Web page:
Fig. 2

Percent of children under 5 with diarrhea receiving at least one ORS packet during illness, by region, 2005–2008. Adapted from the UNICEF-WHO publication, Children are still dying from acute diarrhea; What can be done? (2009) [29]

Thus, can ORS be improved so that its use will result in a substantial reduction in stool output, i.e., symptomatic relief of a child’s acute diarrhea? Since the small intestine is the site in which glucose stimulates active Na and fluid absorption (and glucose does not stimulate fluid and Na absorption in the colon), in 1993 we posed the question as to whether a new formulation could be developed that, in addition to using the small intestine, would also enhance Na and fluid absorption in the large intestine? Several observations make this therapeutic approach a very attractive concept; they emphasized the potential role of short-chain fatty acids (SCFA) and have been the focus of our studies for the past two decades [32, 33••, 34••, 35, 36, 37].

Short-Chain Fatty Acids (SCFA)

Interest in SCFA began approximately 30 years ago [38]. Studies at that time demonstrated that SCFA (primarily acetate, propionate, and butyrate) are the primary stool anion but are not present in the diet. These SCFA are synthesized (i.e., fermented) by colonic bacteria from non-absorbed carbohydrates (Fig. 3). Carbohydrates are not absorbed in the colon and small soluble carbohydrates induce fluid secretion on an osmotic basis; in contrast, SCFA are rapidly absorbed in the colon and stimulate fluid and Na absorption [39]. As a consequence, the production of SCFA represents an adaptive mechanism by which the colon conserves carbohydrate, calories, fluid, and electrolytes.
Fig. 3

Importance of colonic microbiota in the production of short-chain fatty acids (SCFA) in the large intestine. a Carbohydrates that are not absorbed in the small intestine enter the colon where they are fermented to SCFA which are absorbed and stimulate Na and fluid absorption. SCFA production represents an adaptive process to conserve calories, Na and water. b Following antibiotic administration, there is a reduction in SCFA production often resulting in diarrhea as the non-absorbed carbohydrates induce fluid secretion via an osmotic mechanism. Much attention has focused on C. difficile in the genesis of antibiotic-associated diarrhea, but this represents no more than 20 % of all antibiotic-associated diarrhea, and evidence indicates that suppression of SCFA production likely is responsible for the majority of antibiotic-associated diarrhea

Studies were performed to identify the cellular mechanism by which SCFA are absorbed and stimulate Na absorption. These in vitro studies established a mechanism for butyrate absorption that is linked to both Na and Cl absorption [31, 40]. This model proposed that the uptake of butyrate across the apical membrane is a result of a butyrate–bicarbonate exchange that in turn is linked to a Cl–bicarbonate anion exchange and a Na–H exchange (NHE). To confirm the role of a Na–H exchange, additional experiments were performed in which Na was removed and 1 mM amiloride (which inhibits NHE3 function) was added, both of which inhibited butyrate-stimulation of Na absorption [31, 32]. As NHE3 is an apical Na–H exchange that is inhibited by cyclic AMP, the effect of cyclic AMP to alter butyrate-stimulation of Na absorption was also tested and surprisingly failed to alter Na absorption. Thus, in vitro butyrate stimulated Na absorption via a cyclic AMP-independent mechanism [32]. At approximately the same time, studies performed by B.S. Ramakrishna et al. in the in vivo ileum and colon established that SCFA stimulation of Na absorption was not altered by cholera toxin [33••]. Such an observation suggested that SCFA stimulated Na absorption via a cyclic AMP-independent process. As a consequence, these observations suggested that SCFA in the colon might function similar to glucose in the small intestine to enhance fluid and Na absorption during an acute diarrheal illness in which an enterotoxin, e.g., cholera enterotoxin or E. coli enterotoxins, has induced substantial losses of fluid and electrolytes via stimulation of active Cl/HCO3 secretion (and inhibition of Na–H exchange).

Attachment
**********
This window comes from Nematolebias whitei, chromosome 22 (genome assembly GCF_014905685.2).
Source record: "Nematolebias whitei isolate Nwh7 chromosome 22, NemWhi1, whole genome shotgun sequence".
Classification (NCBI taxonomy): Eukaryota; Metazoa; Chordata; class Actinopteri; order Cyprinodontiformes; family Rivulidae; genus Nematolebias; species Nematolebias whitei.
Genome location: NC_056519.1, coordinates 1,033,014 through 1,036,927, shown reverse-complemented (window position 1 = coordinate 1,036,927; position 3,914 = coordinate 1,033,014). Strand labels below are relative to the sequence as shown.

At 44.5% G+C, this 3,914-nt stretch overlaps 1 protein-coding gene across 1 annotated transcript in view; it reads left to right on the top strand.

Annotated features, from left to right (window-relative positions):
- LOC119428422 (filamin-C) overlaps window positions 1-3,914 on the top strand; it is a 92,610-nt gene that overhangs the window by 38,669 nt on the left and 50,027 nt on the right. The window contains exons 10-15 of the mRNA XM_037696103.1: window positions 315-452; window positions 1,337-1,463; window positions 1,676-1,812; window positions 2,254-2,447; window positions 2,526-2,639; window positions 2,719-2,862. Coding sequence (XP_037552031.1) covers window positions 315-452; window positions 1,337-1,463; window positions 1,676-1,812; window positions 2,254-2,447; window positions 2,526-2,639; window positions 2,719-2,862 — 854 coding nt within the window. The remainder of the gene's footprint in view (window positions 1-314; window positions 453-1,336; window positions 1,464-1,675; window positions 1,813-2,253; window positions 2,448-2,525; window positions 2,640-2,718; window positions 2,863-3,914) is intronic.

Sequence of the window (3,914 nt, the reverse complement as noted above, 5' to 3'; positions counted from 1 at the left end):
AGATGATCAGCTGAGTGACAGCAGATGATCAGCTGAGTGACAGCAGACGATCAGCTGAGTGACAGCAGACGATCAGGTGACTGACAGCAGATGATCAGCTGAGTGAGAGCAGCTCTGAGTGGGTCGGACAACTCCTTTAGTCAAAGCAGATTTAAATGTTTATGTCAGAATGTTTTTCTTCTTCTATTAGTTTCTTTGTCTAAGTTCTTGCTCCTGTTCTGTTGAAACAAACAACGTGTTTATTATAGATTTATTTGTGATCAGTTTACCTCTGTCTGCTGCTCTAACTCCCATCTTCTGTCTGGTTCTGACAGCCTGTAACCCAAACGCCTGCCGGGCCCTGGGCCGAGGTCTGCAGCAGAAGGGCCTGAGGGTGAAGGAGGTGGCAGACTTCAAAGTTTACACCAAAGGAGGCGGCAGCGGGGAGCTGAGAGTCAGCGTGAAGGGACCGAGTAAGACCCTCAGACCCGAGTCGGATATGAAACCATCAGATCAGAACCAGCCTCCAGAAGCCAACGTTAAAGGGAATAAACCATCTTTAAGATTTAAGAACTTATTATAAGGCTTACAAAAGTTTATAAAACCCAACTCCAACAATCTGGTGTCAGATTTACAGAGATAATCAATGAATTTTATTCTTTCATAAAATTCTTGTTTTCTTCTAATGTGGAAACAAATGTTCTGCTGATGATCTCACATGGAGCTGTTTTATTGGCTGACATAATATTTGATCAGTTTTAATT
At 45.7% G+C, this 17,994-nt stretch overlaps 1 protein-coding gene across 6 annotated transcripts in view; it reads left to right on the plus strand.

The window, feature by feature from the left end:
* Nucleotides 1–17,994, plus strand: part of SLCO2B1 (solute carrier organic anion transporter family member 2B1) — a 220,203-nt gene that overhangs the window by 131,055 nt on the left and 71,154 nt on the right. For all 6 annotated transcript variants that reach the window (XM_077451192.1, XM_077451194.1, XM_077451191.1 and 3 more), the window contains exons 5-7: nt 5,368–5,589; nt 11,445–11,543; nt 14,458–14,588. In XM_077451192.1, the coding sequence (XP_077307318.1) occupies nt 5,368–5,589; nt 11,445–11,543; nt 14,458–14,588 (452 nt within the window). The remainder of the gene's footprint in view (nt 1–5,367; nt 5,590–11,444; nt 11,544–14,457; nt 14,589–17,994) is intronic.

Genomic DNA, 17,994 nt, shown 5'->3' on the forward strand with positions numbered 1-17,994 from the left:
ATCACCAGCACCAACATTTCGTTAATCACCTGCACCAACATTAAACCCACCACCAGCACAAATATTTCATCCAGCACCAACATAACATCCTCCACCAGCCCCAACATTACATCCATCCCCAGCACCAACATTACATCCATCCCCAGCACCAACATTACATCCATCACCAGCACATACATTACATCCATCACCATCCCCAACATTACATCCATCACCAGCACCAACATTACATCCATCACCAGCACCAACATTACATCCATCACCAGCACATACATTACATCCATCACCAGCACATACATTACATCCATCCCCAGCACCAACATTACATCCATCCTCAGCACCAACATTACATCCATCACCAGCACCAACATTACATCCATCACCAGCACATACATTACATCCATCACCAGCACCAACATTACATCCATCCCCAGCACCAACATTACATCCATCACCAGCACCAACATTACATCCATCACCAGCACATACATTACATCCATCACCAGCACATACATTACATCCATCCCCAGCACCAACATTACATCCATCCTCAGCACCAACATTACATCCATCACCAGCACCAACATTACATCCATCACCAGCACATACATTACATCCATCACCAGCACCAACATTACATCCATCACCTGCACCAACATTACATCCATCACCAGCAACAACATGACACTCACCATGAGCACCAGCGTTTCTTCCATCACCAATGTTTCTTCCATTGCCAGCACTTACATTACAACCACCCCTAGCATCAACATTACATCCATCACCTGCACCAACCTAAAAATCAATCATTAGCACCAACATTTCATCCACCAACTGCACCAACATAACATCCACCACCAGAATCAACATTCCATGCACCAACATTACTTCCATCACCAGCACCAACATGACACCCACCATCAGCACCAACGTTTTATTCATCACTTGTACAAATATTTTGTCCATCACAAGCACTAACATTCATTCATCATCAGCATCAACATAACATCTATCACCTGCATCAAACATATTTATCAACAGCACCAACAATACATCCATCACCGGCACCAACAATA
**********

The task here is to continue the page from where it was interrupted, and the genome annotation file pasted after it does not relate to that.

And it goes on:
Resistant Starch: A Delivery Mechanism for SCFA Production

How best to deliver SCFA to the colon represented a challenge. Feeding SCFA was not a possibility, as transport mechanisms had been identified in the small intestine for SCFA absorption [41, 42]. Thus, oral administration of SCFA would not result in the delivery of SCFA to the colon. Graeme Young suggested that use of resistant starch (RS), i.e., starch that was relatively resistant to amylase digestion in the small intestine [43], represented a potential approach to provide substrate for local intracolonic production of SCFA, as feeding of resistant starch to normal subjects had been shown to increase fecal butyrate excretion [44]. As a consequence, the initial critical experiment was to determine whether RS incubated in vitro with stool from patients with acute cholera would result in SCFA production [45]. Such in vitro experiments established that such stool (despite use of antibiotics in the treatment of cholera) possessed the ability to ferment RS with the production of SCFA including butyrate. This latter observation led to the initiation of three randomized, double-blind clinical trials that were performed at Christian Medical College (CMC)-Vellore in South India [46••, 47•, 48••].